Why Do Women Think Inflation is Higher Than Men?

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Tyler Cowen finds an old article showing that perception of inflation is usually much higher than actual inflation, and that women overestimate it much more than men. Why?

Is it possible that a high perception of inflation is largely the result of a relatively low real income, perhaps mixed in with a slight unwillingness to blame oneself for imperfect labor market prospects? Does this help explain why tight money and stagnant median income have come together?

I’m just guessing, but these don’t seem like hard questions. People overestimate inflation because (a) they notice price increases much more than price decreases, and (b) the emotional impact of a few outliers with very high increases is unusually strong. And women overestimate inflation more because they tend to do more grocery shopping than men, thus exposing themselves to prices more routinely.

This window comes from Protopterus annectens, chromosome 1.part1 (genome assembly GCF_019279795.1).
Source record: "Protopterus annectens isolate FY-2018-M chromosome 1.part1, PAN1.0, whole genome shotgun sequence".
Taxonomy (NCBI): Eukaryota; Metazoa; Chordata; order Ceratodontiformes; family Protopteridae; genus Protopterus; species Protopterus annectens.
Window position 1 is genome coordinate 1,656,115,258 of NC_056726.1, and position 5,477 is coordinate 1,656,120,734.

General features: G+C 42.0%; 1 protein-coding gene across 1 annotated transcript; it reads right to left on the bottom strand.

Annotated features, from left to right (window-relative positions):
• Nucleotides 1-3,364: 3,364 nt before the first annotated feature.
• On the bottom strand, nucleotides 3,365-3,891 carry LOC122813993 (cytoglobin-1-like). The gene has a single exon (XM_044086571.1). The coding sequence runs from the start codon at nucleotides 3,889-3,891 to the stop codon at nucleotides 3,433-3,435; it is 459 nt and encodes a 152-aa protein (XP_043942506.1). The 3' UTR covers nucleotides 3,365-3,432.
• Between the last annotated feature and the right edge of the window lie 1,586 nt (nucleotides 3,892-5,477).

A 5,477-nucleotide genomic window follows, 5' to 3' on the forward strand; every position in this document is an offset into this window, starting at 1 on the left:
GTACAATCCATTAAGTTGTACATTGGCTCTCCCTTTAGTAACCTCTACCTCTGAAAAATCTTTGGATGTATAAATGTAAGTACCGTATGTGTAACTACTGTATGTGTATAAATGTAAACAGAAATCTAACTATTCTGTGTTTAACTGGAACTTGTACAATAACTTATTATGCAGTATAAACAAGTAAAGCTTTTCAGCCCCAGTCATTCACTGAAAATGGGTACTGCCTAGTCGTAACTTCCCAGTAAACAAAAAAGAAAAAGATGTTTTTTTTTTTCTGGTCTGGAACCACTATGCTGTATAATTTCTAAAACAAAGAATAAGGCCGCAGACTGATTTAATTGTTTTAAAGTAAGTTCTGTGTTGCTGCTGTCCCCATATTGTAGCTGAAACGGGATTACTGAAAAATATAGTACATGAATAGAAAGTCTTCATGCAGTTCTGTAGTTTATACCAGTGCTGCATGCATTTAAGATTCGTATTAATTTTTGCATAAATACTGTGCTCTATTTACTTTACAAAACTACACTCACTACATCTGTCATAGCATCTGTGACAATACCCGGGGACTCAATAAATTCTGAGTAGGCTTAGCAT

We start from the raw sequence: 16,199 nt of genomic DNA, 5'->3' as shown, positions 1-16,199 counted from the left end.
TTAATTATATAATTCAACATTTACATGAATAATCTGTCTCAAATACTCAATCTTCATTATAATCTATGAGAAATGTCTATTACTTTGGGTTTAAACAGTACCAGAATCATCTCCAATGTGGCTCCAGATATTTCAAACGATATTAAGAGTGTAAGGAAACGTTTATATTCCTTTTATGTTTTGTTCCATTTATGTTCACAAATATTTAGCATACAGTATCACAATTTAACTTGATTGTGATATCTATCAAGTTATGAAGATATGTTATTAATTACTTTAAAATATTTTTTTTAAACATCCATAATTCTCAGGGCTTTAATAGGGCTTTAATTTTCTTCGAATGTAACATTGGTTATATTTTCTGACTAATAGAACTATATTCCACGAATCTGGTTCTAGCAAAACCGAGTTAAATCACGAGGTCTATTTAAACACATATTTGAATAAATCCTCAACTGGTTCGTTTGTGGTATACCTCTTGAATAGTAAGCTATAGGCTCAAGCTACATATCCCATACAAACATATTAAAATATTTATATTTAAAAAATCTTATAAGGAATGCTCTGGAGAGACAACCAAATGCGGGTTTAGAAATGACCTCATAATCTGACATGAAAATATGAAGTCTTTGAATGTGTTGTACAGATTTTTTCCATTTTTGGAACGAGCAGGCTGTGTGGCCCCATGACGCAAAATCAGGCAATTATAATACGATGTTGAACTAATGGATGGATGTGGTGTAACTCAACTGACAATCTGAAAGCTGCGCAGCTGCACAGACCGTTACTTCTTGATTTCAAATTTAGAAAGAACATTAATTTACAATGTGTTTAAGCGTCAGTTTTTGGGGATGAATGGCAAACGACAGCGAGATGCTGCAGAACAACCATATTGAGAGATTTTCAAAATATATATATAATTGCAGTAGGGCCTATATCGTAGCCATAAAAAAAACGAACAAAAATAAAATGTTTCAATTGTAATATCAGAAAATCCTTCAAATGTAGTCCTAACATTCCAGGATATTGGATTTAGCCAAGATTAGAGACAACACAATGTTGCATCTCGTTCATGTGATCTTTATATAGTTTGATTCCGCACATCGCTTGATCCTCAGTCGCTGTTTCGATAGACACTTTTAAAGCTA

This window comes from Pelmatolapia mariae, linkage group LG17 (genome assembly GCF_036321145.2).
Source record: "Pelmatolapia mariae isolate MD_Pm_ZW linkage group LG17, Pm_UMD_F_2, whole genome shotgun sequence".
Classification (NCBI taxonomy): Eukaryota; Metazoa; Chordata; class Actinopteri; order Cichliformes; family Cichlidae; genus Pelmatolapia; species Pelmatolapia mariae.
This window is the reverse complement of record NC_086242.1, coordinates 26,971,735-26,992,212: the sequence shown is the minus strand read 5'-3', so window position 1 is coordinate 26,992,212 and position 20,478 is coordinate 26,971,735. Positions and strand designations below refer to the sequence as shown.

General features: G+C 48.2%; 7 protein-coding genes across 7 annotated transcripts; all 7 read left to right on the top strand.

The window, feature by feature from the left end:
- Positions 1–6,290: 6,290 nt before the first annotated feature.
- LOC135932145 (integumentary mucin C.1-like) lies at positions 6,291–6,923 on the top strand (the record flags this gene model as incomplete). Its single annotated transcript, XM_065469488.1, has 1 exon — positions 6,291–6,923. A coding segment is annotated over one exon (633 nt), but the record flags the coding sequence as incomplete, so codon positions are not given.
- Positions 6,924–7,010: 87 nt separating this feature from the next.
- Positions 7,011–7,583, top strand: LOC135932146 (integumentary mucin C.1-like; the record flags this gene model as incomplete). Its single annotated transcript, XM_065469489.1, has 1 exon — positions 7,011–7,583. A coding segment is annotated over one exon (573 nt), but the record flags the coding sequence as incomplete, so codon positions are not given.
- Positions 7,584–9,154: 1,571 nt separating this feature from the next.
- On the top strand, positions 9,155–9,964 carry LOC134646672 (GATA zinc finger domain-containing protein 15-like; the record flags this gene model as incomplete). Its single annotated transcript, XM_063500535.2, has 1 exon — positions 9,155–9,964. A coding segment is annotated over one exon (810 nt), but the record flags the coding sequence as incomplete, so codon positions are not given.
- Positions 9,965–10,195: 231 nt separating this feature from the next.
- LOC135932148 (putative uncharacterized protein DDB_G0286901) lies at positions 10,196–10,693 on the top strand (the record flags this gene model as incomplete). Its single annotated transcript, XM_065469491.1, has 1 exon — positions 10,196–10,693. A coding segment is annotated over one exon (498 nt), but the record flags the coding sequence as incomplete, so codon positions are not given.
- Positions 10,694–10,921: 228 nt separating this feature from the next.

I can see how those with low incomes would also be more sensitive to price increases, so it makes sense that they also tend to have high estimates of inflation. But I’ll bet you ten bucks—no, wait, better make that twenty—that an unwillingness to blame oneself for imperfect labor market prospects plays no role at all. I’d be fascinated to even hear a plausible mechanism for that.

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Fact:

In-depth journalism that investigates the powerful takes real money and is so damn important right now.But it doesn’t take a Mother Jones investigation to know that billionaires and corporations will never fund the type of reporting (like they do politicians) we do that exists to help bring about change. Instead, our mission-driven journalism is made possible by people power, and has been for 46 years now since our founding as a non-profit.

In “TITLE TK” Monica Bauerlein writes about the perilous moment we’re in, and why it’s so important that we raise $325,000 by the time November’s midterms are decided so we can be ready to throw everything we have at the big issues facing the nation no matter what happens. Please help MoJo’s people-powered journalism with a donation today.

$400,000 to go!

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